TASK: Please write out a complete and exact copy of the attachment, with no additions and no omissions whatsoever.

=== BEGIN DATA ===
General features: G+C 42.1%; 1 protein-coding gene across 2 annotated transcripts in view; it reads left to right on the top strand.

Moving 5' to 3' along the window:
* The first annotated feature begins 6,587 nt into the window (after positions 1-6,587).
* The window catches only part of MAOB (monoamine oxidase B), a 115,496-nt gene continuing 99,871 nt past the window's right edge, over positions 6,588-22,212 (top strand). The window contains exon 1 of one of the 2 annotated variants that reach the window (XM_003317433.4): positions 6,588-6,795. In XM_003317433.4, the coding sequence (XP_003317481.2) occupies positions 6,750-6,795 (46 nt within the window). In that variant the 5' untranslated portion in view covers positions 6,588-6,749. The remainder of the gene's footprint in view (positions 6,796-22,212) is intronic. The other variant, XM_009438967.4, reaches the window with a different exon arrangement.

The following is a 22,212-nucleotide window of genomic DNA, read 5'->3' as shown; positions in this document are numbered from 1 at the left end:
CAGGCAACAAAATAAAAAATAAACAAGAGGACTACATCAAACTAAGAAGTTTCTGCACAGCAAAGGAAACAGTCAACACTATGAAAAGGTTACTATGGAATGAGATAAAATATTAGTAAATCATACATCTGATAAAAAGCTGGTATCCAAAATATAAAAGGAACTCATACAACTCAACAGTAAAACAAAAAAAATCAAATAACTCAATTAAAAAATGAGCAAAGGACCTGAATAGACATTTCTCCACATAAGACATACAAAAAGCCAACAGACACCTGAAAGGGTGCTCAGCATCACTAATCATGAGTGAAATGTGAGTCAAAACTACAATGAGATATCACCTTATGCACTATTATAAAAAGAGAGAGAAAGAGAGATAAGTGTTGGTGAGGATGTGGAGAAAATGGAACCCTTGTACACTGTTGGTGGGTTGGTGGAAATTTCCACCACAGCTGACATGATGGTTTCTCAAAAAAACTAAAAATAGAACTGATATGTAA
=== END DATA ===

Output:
General features: G+C 42.1%; 1 protein-coding gene across 2 annotated transcripts in view; it reads left to right on the top strand.

Moving 5' to 3' along the window:
* The first annotated feature begins 6,587 nt into the window (after positions 1-6,587).
* The window catches only part of MAOB (monoamine oxidase B), a 115,496-nt gene continuing 99,871 nt past the window's right edge, over positions 6,588-22,212 (top strand). The window contains exon 1 of one of the 2 annotated variants that reach the window (XM_003317433.4): positions 6,588-6,795. In XM_003317433.4, the coding sequence (XP_003317481.2) occupies positions 6,750-6,795 (46 nt within the window). In that variant the 5' untranslated portion in view covers positions 6,588-6,749. The remainder of the gene's footprint in view (positions 6,796-22,212) is intronic. The other variant, XM_009438967.4, reaches the window with a different exon arrangement.

The following is a 22,212-nucleotide window of genomic DNA, read 5'->3' as shown; positions in this document are numbered from 1 at the left end:
CAGGCAACAAAATAAAAAATAAACAAGAGGACTACATCAAACTAAGAAGTTTCTGCACAGCAAAGGAAACAGTCAACACTATGAAAAGGTTACTATGGAATGAGATAAAATATTAGTAAATCATACATCTGATAAAAAGCTGGTATCCAAAATATAAAAGGAACTCATACAACTCAACAGTAAAACAAAAAAAATCAAATAACTCAATTAAAAAATGAGCAAAGGACCTGAATAGACATTTCTCCACATAAGACATACAAAAAGCCAACAGACACCTGAAAGGGTGCTCAGCATCACTAATCATGAGTGAAATGTGAGTCAAAACTACAATGAGATATCACCTTATGCACTATTATAAAAAGAGAGAGAAAGAGAGATAAGTGTTGGTGAGGATGTGGAGAAAATGGAACCCTTGTACACTGTTGGTGGGTTGGTGGAAATTTCCACCACAGCTGACATGATGGTTTCTCAAAAAAACTAAAAATAGAACTGATATGTAA